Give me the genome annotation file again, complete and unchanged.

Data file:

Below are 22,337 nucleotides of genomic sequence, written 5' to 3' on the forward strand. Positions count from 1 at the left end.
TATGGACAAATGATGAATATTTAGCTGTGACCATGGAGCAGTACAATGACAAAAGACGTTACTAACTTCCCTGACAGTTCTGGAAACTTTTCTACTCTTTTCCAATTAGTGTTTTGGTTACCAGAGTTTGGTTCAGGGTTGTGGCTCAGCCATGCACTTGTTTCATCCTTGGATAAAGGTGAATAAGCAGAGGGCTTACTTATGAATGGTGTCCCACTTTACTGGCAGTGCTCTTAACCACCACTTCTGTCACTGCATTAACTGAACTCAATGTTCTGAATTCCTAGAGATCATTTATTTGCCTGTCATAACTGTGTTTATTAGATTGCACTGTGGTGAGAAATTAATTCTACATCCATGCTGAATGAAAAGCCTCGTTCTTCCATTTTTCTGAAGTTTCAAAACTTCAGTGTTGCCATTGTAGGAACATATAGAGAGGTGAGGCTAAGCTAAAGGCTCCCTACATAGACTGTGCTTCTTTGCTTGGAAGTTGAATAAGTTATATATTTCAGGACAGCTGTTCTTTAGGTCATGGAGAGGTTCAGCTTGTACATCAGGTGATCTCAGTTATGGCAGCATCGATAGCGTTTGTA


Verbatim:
Below are 22,337 nucleotides of genomic sequence, written 5' to 3' on the forward strand. Positions count from 1 at the left end.
TATGGACAAATGATGAATATTTAGCTGTGACCATGGAGCAGTACAATGACAAAAGACGTTACTAACTTCCCTGACAGTTCTGGAAACTTTTCTACTCTTTTCCAATTAGTGTTTTGGTTACCAGAGTTTGGTTCAGGGTTGTGGCTCAGCCATGCACTTGTTTCATCCTTGGATAAAGGTGAATAAGCAGAGGGCTTACTTATGAATGGTGTCCCACTTTACTGGCAGTGCTCTTAACCACCACTTCTGTCACTGCATTAACTGAACTCAATGTTCTGAATTCCTAGAGATCATTTATTTGCCTGTCATAACTGTGTTTATTAGATTGCACTGTGGTGAGAAATTAATTCTACATCCATGCTGAATGAAAAGCCTCGTTCTTCCATTTTTCTGAAGTTTCAAAACTTCAGTGTTGCCATTGTAGGAACATATAGAGAGGTGAGGCTAAGCTAAAGGCTCCCTACATAGACTGTGCTTCTTTGCTTGGAAGTTGAATAAGTTATATATTTCAGGACAGCTGTTCTTTAGGTCATGGAGAGGTTCAGCTTGTACATCAGGTGATCTCAGTTATGGCAGCATCGATAGCGTTTGTA